Color, much like sound, is measured and received in wave lengths. Each color variation of the rainbow is transmitted and accepted by your body through these waves. The human eyes are amazing creations in and of themselves, with the ability to differentiate these waves and interpret them to create the image you see. Compare the human eye to a camera. First, you have your lens on the outside, it has the ability to focus on images and project the image to the back of your eye where your retina is. The retina had special nerve cells, called cones and rods, that contain pigment cells which react to light. Rods only have a single type of pigment. Your rods cells have the same reaction to all waves of light. Rod cells help with night vision. Cones, however, are the mastermind behind your color vision. There is an array of pigments in these types of cells. Some of these cells interpret short wavelength light, others interpret medium wavelengths and yet others react to the much higher wavelengths. If all your cones cells have all of their photopigments and they are working properly, then you are able to see all the colors on the spectrum. However, if you are missing or having issues with any of these photopigments, they you will have a color deficiency, otherwise known as color blindness. There are varying levels of color blindness according to which pigments are missing. If you have no pigments at all in your cones, then you will not be able to see any color at all. This is a condition known as achromatopsia. Mild and even intermediate cases of Color Blindness can be treated with corrective lenses. Go to http://colorblindcorrectiveglasses.com/ to see an array of choices to help with your colorblindness.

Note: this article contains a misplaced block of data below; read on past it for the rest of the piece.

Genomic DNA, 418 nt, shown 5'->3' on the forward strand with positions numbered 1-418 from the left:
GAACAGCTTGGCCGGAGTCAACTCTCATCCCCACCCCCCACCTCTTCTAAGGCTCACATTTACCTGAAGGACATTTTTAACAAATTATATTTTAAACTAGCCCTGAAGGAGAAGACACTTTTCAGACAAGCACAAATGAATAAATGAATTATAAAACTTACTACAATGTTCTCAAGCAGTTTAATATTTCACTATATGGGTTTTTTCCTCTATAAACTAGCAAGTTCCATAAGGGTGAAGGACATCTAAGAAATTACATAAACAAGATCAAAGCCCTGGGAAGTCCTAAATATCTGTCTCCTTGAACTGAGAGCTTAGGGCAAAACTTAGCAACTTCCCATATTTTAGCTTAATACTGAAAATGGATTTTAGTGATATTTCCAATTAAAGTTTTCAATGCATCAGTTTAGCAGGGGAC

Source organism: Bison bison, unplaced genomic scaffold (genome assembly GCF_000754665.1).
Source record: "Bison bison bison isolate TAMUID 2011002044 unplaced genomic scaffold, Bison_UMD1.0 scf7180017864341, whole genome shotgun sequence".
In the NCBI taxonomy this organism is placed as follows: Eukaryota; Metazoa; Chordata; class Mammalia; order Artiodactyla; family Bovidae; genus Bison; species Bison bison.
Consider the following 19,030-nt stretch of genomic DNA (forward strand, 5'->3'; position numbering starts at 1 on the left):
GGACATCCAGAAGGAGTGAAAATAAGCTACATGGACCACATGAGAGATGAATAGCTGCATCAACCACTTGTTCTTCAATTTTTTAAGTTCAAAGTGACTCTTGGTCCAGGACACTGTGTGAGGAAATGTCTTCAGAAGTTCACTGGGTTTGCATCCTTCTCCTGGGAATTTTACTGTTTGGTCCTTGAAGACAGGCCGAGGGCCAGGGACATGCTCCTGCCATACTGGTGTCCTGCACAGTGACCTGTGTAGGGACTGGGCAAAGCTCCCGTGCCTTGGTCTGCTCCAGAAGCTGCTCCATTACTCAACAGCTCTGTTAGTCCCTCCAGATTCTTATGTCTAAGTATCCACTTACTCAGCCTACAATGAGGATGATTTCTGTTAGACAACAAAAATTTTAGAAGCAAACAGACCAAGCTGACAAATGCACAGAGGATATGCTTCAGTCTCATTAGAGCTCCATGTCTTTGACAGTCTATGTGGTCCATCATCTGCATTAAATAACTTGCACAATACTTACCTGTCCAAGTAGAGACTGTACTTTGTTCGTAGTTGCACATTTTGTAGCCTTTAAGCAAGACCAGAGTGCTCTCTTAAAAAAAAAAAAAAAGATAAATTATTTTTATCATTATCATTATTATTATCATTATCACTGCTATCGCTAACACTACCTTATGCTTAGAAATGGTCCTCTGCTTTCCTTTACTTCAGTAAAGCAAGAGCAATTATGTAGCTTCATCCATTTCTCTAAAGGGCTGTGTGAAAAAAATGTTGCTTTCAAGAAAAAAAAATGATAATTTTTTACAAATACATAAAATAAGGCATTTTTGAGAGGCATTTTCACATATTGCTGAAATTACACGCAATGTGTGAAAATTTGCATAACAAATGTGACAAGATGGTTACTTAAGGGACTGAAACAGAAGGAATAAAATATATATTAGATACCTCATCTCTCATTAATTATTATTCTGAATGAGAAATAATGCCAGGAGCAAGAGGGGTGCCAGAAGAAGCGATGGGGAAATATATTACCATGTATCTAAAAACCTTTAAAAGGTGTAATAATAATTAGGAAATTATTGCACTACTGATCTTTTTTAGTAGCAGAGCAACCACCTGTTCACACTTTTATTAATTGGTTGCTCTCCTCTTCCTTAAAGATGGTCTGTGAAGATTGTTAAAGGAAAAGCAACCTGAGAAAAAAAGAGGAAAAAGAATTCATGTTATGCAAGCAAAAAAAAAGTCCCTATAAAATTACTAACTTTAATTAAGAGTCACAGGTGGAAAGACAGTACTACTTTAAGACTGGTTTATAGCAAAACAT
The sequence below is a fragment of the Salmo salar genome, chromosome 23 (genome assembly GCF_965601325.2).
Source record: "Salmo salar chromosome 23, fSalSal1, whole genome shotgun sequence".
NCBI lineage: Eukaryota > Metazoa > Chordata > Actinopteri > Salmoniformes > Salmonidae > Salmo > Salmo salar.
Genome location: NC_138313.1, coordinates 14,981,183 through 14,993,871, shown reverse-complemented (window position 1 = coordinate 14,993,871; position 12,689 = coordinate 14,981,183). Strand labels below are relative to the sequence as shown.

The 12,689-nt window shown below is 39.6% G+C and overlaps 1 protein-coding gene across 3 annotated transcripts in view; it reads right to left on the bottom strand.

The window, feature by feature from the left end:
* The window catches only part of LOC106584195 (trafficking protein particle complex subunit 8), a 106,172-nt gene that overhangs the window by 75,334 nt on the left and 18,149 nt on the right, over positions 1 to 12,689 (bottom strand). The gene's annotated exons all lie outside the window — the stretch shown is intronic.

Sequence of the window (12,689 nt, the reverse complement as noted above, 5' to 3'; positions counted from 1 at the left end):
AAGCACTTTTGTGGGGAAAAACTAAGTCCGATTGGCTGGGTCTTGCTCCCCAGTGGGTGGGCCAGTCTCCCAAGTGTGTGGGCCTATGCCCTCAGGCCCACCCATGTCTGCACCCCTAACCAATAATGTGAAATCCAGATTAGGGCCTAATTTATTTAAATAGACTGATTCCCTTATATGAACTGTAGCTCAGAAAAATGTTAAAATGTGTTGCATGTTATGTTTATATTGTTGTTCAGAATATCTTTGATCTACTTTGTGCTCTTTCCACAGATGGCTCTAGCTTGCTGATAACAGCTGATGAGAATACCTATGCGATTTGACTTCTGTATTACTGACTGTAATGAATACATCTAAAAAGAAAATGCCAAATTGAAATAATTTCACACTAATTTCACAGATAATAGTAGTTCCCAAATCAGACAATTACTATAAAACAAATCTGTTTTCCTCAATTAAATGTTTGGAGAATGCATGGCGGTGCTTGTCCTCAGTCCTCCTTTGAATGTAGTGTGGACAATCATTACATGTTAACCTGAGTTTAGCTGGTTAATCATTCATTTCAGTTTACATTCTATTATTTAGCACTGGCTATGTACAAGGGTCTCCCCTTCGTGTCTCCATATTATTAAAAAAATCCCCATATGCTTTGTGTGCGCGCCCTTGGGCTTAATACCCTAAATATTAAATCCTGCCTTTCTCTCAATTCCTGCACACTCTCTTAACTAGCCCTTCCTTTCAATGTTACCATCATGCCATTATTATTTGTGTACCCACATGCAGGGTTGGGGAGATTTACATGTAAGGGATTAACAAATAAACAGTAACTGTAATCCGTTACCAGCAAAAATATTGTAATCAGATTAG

What is Color Blindness?